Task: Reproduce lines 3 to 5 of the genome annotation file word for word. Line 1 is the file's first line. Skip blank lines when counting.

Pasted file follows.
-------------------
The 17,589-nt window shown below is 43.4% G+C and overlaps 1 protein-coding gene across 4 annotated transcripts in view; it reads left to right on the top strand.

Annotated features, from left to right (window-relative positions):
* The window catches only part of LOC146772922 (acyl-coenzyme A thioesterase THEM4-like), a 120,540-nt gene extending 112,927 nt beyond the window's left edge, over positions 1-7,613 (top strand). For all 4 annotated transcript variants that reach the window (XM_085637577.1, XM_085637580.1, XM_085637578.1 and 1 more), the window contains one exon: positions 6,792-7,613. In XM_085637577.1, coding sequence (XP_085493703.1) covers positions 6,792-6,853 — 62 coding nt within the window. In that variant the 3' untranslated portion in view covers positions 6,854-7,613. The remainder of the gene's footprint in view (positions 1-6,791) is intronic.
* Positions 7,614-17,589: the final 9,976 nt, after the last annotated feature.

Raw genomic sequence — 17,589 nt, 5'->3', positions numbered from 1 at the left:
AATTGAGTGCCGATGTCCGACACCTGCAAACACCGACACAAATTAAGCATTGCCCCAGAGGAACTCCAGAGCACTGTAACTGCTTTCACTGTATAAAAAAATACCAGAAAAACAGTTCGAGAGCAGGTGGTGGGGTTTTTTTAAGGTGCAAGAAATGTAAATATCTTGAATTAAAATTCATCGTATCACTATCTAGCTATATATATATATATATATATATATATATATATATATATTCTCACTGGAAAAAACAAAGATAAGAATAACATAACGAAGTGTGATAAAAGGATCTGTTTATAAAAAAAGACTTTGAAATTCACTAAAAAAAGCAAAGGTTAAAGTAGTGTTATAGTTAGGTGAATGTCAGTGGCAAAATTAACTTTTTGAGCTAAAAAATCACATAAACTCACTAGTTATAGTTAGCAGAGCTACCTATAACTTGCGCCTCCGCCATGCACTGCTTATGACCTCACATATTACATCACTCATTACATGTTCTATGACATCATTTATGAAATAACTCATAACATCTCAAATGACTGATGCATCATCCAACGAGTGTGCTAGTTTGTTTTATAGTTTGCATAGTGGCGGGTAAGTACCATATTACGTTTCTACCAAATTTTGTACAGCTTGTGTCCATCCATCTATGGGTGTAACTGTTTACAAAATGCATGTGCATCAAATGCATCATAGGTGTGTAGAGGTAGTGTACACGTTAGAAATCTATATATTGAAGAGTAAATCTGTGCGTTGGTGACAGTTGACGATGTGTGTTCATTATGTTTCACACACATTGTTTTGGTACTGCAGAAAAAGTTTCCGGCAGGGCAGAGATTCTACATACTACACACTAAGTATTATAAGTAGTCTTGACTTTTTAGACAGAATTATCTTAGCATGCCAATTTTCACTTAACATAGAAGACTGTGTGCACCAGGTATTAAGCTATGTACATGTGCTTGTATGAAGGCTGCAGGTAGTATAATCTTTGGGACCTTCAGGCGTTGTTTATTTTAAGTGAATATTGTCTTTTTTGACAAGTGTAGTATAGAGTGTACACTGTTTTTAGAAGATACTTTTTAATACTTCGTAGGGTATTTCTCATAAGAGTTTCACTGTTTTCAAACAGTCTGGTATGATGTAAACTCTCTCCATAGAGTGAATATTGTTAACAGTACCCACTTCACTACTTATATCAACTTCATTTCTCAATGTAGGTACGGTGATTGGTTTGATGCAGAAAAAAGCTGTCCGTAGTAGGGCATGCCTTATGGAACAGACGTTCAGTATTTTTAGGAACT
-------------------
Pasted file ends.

* The window catches only part of LOC146772922 (acyl-coenzyme A thioesterase THEM4-like), a 120,540-nt gene extending 112,927 nt beyond the window's left edge, over positions 1-7,613 (top strand). For all 4 annotated transcript variants that reach the window (XM_085637577.1, XM_085637580.1, XM_085637578.1 and 1 more), the window contains one exon: positions 6,792-7,613. In XM_085637577.1, coding sequence (XP_085493703.1) covers positions 6,792-6,853 — 62 coding nt within the window. In that variant the 3' untranslated portion in view covers positions 6,854-7,613. The remainder of the gene's footprint in view (positions 1-6,791) is intronic.
* Positions 7,614-17,589: the final 9,976 nt, after the last annotated feature.

Raw genomic sequence — 17,589 nt, 5'->3', positions numbered from 1 at the left: